Tuesday, May 1, 2012

I woke them up this morning to wish Danny a very happy 2nd birthday. I think that is obvious in some of these photos and in the suspicious look on Danny's face as he comes up the hill toward me. At first he was running and then he stopped and turned to look at both his brother and his mom as if to ask, "What do you think she's up to? She's never here this early."




Thursday, April 26, 2012

The Queen Bows to the Prince

I thought I might actually take my camera with me this morning but I also planned on working with Riley and hauling water for the trough but none of that happened because of the strong storms that started near dawn and lasted until nearly ten. I waited until they were over to finally go take care of the horses. I'm just getting back from that task and I'm happy to report that everyone is doing fine. The storms had them a little more energized than usual causing me to take extra precautions before going out amongst 'em but a bit of well placed sweet feed remedied that. ;-) .......I mentioned a few posts ago how Mouse is so gentle with Danny. Danny of course was the first one to stick his head into the decoy feed bucket this morning. Mouse would have been biting and kicking and otherwise establishing her authority if it had been one of the other boys and they knew this, too because they both kept their distance. But with Danny, she seemed perplexed and unsure how to get his head gently out of the bucket and away from the food that he was attacking ferociously. She kept putting her head under his neck and lifting up but she just couldn't manage to get her own head into the bucket quickly enough to replace his, haha.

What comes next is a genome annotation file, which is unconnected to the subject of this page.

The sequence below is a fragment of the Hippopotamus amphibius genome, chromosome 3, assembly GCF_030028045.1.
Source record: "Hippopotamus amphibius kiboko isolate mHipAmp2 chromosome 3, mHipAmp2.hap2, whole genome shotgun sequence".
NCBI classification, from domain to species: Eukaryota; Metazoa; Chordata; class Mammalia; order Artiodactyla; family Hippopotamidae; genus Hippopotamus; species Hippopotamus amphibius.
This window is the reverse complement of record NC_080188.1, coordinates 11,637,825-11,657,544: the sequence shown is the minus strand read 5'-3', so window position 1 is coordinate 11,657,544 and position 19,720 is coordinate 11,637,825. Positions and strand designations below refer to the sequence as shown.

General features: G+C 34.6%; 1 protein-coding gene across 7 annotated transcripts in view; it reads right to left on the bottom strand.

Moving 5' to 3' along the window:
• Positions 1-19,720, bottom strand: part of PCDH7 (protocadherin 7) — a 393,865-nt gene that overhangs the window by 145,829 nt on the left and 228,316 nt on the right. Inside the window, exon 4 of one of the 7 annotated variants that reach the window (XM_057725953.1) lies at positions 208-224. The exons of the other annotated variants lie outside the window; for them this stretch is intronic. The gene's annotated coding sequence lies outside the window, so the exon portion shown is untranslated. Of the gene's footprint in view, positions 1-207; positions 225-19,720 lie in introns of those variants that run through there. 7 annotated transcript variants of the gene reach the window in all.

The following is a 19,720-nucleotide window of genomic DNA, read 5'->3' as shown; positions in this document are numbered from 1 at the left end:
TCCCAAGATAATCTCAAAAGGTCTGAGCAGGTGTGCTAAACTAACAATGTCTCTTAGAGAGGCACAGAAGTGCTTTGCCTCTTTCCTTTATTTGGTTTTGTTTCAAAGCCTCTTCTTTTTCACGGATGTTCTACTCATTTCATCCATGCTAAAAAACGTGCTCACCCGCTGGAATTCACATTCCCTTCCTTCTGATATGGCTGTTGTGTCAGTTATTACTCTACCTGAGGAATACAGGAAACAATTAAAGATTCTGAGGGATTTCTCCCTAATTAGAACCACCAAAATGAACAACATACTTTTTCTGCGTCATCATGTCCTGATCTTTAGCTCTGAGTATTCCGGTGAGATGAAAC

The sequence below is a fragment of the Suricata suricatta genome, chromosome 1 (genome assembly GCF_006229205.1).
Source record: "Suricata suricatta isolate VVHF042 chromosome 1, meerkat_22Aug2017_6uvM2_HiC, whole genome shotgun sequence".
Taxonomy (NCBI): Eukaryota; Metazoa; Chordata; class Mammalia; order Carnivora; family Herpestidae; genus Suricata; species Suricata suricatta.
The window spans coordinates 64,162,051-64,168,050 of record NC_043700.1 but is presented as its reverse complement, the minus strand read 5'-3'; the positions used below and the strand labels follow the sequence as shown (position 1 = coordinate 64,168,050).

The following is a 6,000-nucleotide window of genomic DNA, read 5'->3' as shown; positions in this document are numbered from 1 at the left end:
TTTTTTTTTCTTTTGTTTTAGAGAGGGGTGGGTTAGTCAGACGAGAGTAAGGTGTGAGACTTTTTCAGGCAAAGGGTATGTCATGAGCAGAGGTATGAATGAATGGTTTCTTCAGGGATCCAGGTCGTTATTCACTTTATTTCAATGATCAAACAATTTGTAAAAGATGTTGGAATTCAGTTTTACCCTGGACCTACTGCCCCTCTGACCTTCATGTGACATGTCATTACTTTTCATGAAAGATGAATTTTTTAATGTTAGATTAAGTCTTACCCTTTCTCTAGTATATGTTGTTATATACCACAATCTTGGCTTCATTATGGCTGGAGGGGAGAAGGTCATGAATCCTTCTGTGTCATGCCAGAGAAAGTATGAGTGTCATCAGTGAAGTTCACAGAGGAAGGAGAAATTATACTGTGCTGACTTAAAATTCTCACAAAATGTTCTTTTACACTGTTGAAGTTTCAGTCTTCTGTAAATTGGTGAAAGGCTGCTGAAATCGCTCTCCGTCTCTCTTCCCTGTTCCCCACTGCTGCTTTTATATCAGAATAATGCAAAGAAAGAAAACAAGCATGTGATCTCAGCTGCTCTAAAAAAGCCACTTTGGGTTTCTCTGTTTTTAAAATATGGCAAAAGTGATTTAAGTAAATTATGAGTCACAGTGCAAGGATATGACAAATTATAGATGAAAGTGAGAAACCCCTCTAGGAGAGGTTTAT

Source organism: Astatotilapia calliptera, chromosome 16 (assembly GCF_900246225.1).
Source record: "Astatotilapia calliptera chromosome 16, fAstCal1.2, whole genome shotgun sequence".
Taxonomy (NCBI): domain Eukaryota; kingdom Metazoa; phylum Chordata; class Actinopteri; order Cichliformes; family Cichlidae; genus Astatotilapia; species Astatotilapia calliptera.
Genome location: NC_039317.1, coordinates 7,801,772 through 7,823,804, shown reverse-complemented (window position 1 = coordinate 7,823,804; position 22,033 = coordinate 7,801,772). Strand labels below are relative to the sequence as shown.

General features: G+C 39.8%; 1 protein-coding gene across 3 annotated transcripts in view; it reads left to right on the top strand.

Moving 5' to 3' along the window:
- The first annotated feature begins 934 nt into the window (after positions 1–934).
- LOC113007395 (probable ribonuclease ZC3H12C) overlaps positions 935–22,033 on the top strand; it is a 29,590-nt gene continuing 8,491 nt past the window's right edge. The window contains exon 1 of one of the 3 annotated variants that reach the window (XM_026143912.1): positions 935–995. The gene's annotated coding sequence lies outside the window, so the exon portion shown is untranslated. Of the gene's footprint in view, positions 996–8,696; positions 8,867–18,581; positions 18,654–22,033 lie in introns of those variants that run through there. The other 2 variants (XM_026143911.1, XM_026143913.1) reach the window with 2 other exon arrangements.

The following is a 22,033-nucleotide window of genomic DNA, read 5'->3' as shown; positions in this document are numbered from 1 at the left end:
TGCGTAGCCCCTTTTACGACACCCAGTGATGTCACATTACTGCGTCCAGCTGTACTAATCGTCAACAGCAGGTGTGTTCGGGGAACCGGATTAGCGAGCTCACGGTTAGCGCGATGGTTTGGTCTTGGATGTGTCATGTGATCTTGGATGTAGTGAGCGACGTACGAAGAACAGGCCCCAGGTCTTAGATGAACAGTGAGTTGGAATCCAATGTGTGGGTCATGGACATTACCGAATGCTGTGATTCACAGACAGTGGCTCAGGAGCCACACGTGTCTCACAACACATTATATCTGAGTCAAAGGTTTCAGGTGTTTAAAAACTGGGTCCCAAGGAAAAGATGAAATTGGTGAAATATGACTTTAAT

Monday, April 23, 2012

The Blustery Day